Modes of Thought and Feeling in
the Founding Generation
This book is an extended encounter with firstness. It begins with the first appearance of the United States as a self-acknowledged nation, at the moment when the nation first put on the organizing structure under which it still functions. But though the structure is still there, the character and substance of what was first contained within it have altered beyond recognition, a process which in fact was in motion almost from the beginning. Our book seeks to recover something of this earlier substance, some measure of what it was like -- the difference it made -- becoming a "nation" after having been something else, especially in the experience of those persons most directly implicated in bringing this entity into being and setting it afoot. Our scope is defined by the opening cycle of the nation's public life, one we are calling the Age of Federalism. Federalism, as a way of perceiving a society's purposes and guiding its collective affairs, did not have a very long life. We wish to account, to whatever extent is possible, for Federalism's ascendancy, decline, and eclipse, and to discern something of what displaced it.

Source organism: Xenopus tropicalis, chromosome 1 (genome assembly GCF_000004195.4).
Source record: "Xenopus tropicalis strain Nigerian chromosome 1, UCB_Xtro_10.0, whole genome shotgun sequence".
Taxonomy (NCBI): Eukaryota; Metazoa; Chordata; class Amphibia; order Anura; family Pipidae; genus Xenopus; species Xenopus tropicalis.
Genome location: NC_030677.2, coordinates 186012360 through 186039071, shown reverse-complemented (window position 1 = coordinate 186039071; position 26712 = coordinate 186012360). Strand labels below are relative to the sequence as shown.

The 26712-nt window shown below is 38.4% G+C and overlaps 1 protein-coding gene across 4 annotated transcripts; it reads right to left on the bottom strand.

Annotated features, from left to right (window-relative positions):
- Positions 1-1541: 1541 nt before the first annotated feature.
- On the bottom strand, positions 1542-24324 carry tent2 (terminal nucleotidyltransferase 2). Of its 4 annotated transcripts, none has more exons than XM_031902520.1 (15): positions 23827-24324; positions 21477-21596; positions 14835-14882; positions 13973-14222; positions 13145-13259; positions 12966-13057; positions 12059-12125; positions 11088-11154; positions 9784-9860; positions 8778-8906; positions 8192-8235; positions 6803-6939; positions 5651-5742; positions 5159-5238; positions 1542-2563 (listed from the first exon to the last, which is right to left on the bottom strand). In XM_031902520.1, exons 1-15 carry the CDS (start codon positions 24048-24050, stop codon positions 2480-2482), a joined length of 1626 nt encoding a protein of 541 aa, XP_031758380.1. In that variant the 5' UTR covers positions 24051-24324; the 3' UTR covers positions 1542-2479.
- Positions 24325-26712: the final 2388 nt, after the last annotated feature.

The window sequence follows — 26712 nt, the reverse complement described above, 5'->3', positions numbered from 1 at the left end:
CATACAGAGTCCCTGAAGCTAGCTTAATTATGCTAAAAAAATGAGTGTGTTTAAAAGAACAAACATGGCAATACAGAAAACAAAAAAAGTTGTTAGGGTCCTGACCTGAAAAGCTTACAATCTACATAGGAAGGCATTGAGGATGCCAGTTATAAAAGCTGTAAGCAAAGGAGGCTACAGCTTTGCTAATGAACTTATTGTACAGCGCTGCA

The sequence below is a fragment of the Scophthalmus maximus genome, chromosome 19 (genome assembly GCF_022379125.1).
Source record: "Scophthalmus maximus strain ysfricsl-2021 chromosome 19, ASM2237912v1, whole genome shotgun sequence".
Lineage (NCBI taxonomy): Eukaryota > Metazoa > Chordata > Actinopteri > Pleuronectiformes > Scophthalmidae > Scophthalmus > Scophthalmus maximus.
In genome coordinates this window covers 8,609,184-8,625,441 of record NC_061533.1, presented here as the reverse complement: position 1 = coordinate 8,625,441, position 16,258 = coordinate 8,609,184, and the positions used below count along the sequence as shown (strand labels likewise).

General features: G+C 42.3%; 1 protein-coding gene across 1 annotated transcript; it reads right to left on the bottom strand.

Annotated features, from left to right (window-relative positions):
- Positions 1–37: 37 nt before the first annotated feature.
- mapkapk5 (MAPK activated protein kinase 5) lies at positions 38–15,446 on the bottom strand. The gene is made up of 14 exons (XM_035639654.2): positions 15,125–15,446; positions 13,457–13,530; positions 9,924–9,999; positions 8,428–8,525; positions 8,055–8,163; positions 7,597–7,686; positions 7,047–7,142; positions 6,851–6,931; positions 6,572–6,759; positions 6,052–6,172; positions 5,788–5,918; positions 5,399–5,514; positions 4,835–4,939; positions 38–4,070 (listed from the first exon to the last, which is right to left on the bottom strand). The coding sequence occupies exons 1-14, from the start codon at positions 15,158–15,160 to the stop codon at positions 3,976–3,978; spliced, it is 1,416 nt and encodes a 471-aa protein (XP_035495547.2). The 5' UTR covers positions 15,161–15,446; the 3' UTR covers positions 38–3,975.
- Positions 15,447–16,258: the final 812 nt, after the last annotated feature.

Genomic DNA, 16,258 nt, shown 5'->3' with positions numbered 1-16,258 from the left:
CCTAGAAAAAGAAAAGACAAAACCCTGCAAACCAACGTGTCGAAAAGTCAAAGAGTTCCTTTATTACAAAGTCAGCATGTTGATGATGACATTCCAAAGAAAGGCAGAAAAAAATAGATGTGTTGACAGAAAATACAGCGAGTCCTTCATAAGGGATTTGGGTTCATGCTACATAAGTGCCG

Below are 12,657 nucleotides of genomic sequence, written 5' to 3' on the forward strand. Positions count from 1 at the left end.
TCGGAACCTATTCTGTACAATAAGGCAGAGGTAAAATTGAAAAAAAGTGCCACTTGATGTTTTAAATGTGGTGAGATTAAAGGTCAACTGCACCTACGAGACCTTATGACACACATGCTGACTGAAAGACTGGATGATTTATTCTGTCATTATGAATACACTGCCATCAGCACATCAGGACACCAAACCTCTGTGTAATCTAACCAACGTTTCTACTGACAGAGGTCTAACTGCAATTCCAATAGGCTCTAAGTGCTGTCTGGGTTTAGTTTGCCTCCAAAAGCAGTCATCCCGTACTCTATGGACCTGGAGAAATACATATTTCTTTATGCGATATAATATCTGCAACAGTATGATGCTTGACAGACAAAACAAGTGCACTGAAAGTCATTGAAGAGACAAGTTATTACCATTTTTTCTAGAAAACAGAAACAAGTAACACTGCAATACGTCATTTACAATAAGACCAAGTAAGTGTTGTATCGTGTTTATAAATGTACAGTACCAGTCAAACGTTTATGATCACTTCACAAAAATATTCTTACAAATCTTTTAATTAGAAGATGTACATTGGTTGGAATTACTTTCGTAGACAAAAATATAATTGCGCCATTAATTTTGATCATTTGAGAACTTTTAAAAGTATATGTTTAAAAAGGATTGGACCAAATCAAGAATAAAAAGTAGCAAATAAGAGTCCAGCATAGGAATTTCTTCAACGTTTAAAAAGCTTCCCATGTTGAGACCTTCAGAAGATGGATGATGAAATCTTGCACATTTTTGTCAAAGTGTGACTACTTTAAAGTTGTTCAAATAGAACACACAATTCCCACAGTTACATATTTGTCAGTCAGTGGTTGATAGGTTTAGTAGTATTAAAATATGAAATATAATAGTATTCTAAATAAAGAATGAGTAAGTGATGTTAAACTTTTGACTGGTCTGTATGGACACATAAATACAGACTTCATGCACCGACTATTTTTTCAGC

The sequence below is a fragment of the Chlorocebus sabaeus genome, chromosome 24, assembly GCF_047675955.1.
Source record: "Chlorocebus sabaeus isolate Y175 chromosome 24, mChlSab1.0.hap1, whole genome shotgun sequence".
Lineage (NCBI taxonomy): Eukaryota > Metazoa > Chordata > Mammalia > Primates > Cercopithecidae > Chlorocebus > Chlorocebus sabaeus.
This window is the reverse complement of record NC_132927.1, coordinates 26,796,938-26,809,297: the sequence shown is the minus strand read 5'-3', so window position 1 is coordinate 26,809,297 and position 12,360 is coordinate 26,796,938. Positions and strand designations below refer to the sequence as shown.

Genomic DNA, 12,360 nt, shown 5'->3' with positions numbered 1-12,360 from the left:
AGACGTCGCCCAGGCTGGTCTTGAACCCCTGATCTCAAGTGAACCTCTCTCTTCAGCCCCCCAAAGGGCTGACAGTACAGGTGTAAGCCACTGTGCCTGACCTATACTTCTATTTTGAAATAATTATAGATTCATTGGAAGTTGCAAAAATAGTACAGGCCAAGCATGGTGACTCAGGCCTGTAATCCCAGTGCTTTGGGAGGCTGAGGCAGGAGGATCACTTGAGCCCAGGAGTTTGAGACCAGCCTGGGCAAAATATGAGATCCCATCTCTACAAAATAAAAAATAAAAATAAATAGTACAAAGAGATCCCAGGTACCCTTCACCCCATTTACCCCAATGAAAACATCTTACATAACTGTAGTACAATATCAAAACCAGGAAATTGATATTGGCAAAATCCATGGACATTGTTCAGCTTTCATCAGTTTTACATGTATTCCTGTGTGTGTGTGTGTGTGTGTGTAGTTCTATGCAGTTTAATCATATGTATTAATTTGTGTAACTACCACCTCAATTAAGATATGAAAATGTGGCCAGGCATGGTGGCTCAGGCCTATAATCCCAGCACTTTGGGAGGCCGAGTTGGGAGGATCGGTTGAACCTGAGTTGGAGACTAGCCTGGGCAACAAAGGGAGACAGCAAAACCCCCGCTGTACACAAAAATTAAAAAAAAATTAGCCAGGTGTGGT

A familiar way of viewing this historic cycle (which might also, with some justification, be called the Era of Washington) is to think of it as something of a Golden Age. In some sense it may well have been that; but any forceful figure of speech has a way of evoking images which exclude others equally pertinent, perhaps more so. In this case the age of the lawgivers, with its serene echoes of Roman antiquity, is an image that renders its object even more remote than in fact it already is. The remoteness has itself become a major problem, even as one concedes that much of what the lawgivers left has held up tolerably well.
Indeed, well into the twentieth century writers on the subject, whatever the other differences among them, tended to approach the post-Revolutionary era in a spirit that was on balance essentially benign, finding as they did much to respect in the good sense and realism of the founding generation. 1 This habit changed somewhat abruptly in the late 1950s and 1960s, giving way to a decidedly different emphasis. The Federalist period now came to be seen, as Marshall Smelser aptly